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The Honolulu Advertiser

Posted on: Friday, November 22, 2002

Author dives into ocean of politics

By Wanda A. Adams
Advertiser Books Editor

Rodney Morales' fiction is colored by his experiences — for example, visiting Kaho'olawe with a group and sneaking away on his own to the spot where activists George Helm and Kimo Mitchell launched their surfboards before they disappeared.

Cory Lum • The Honolulu Advertiser

Rodney Morales

• Age: 50

• Raised in Kalihi; family includes four siblings, a 19-year-old son and a longtime girlfriend.

• UH-Manoa bachelor's and master's degrees

• Associate professor, English, specialties in Pacific literature and American ethnic literature; director of creative writing; on sabbatical this semester

• New novel: "When the Shark Bites" (UH Press, paper, $19)

• Previous works: "The Speed of Darkness," short-story collection (1988, Bamboo Ridge Press); "Ho'i Ho'i Hou: A Tribute to George Helm and Kimo Mitchell" (editor, Bamboo Ridge, 1985)

Rodney Morales grew up listening to Bob Dylan and John Lennon, and yearned to write songs as they did — songs that said it all for him then, about rebellion and change.

But reality intervened: Morales needed a job that involved a regular paycheck. So when he graduated from Farrington High School in 1970, he went from Kalihi to UH-Manoa, from the piano-playing, band-gigging life to a world of words and ideas.

Music went with him, though. Morales uses lyrics extensively as literary

devices in his first novel "When the Shark Bites" (UH Press, paper, $19), the name of which is from the song, "Mac the Knife."

The jazzy but cynical paean, an un-likely choice for the title of a book set in the Islands, sets the tone of blended humor and danger for this work. But this readable and well-written fictional history of Hawaiian activism is no "Jaws"; it concerns itself with the more dangerous type of shark — the land kind.

The book began as a short story "ripped from the headlines" after Morales read about a shark attack. He played around with a story about a teenager who can't resist the water despite the shark danger. He missed a deadline for the Honolulu Magazine fiction contest, then entered a later draft in the 1994 competition and won. He thought he had the seed of a novel, but he couldn't get the voice right until he began to think about the boy's mother's perspective — how she would see things.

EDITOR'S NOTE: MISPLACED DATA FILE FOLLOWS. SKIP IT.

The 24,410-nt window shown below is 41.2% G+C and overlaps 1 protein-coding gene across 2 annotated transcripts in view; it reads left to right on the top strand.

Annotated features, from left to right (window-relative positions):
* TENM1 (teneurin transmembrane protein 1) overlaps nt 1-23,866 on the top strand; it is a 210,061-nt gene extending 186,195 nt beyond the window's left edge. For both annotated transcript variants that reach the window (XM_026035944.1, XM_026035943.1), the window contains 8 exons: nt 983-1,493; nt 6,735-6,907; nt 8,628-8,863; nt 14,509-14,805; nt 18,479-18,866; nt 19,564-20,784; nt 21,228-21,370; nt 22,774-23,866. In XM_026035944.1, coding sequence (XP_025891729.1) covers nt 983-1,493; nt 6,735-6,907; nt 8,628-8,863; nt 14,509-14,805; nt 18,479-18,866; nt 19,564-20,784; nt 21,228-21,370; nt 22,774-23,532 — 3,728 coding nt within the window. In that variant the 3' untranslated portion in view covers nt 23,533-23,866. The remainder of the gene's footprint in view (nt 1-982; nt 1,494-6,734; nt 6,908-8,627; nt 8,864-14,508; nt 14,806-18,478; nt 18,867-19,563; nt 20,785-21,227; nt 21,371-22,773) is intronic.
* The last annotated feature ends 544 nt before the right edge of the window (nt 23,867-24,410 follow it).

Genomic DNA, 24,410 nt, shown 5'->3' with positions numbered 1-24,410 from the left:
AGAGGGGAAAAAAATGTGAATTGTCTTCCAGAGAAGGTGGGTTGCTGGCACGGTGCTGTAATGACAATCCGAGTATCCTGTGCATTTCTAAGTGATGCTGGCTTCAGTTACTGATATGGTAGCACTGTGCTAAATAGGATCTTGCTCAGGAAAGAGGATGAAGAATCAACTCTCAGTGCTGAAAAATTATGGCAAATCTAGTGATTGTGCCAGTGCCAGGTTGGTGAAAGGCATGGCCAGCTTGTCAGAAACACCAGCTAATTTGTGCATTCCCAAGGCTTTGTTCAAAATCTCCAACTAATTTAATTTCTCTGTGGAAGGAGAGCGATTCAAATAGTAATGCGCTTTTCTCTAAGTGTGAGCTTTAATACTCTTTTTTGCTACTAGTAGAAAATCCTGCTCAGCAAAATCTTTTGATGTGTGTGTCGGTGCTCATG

So was born the Rivera family: Henry, a construction worker and disillusioned activist; Kanani, who has a secret that dates back to her protest days; and Makena, their eldest son.

Morales is known as a pacifist and protester against reckless land development, a worker for Hawaiian empowerment and a vocal advocate of broadening the canon of literature that's taught in schools. Growing up on the streets and sports fields of Kalihi, he was rebellious but aimless, he said.

The '70s at UH-Manoa, with building occupations and other forms of protest, politicized him. But his studies in literature and creative writing have shown him his place.

And it's not to propagandize, he said, but to tell stories that might not otherwise be told.

"I found a way to address (socio-political issues) through writing. I could hand out a flyer as well as anybody and sit down and do a quiet protest, but I decided my gift is my writing," he said.

Still, for him, politics and art are connected.

"Just about every great novel is political. Gabriel Garcia Marquez's 'One Hundred Years of Solitude,' one of the greatest novels ever, is very political, but Marquez wasn't going to preach Marxism in the book. He was telling stories."